Attorney General Michael Mukasey claims that terrorists sell pirated software as a way to finance their operations, without presenting a shred of evidence for his case. He's doing it to push through a controversial piece of legislation that's bad for you.

But the US comes in for its share of IP-related criticism from other countries both small and large, too. When it happens, though, we're not nearly so quick to change our ways.

The pirates weren't customers, they might never be customers, so spending money to try to stop them serves no purpose.

It's become common language to call it intellectual property, but that leads to various problems -- most notably the idea that it's just like regular property.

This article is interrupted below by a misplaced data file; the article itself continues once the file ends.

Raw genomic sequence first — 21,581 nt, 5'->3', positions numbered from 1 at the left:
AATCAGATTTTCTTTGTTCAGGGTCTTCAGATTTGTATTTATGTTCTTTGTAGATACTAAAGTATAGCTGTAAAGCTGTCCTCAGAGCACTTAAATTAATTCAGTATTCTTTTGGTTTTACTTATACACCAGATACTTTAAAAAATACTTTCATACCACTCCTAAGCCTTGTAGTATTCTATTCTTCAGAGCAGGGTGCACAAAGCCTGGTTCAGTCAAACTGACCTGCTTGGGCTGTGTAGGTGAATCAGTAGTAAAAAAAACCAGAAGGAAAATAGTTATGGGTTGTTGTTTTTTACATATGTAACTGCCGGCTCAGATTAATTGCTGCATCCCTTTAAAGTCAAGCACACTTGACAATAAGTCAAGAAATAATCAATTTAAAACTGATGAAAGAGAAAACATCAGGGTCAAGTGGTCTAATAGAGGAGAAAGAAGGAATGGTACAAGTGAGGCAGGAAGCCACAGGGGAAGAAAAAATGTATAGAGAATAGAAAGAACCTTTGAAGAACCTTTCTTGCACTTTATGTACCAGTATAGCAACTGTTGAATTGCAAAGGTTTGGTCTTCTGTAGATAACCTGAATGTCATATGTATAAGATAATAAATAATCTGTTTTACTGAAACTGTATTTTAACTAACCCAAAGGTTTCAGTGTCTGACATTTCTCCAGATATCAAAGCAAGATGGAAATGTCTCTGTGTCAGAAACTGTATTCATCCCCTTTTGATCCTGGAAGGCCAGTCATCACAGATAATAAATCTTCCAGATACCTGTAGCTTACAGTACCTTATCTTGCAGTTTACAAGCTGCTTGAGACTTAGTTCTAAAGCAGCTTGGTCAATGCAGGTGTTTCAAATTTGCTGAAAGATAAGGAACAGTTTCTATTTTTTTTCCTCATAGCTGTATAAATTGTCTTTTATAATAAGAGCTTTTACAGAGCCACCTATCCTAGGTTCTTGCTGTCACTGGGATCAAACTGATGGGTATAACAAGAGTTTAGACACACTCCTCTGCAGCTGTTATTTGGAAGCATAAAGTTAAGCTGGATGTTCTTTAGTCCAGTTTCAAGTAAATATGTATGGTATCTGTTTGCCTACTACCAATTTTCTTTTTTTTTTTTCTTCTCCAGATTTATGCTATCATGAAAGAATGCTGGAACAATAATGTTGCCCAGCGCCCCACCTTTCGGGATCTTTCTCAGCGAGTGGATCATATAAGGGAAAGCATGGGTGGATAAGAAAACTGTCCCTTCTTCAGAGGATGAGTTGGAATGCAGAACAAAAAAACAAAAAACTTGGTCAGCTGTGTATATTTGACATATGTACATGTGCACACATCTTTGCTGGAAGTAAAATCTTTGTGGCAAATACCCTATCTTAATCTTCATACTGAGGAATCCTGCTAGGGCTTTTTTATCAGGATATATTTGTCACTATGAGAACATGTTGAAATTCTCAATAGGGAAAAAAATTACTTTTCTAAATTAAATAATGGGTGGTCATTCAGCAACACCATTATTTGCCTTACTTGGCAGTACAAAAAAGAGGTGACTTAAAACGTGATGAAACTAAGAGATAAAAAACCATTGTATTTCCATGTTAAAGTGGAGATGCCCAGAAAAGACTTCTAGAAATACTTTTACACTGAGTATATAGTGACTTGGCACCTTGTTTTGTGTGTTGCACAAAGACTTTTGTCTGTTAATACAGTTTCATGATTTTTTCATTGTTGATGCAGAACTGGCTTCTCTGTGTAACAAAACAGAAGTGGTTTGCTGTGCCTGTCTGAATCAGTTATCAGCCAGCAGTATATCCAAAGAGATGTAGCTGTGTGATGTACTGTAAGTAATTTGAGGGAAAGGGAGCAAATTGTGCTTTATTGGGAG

Sooner or later, Congress will have to do for the copyright system what it did for property rights in the 19th century: change the law to bring it back into line with peoples' moral intuitions. är en oberoende webbplats för information om upphovsrätt / copyright inom bild, musik och annan media. Sidan är helt oberoende av producenter, upphovsmän, utövare och konsumenter eller deras organisationer.

I think Creative Commons has its heart in the right place, because it promotes a climate of sharing. But no system is 100 percent foolproof. Unless you can negotiate every possible scenario for how and where your image will be used, the only sure way to keep protected may just be to not post anything live anymore.

Opsound is a gift economy in action, an experiment in applying the model of free software to music. Musicians and sound artists are invited to add their work to the Opsound pool using a copyleft license developed by Creative Commons. Listeners are invited to download, share, remix, and reimagine.

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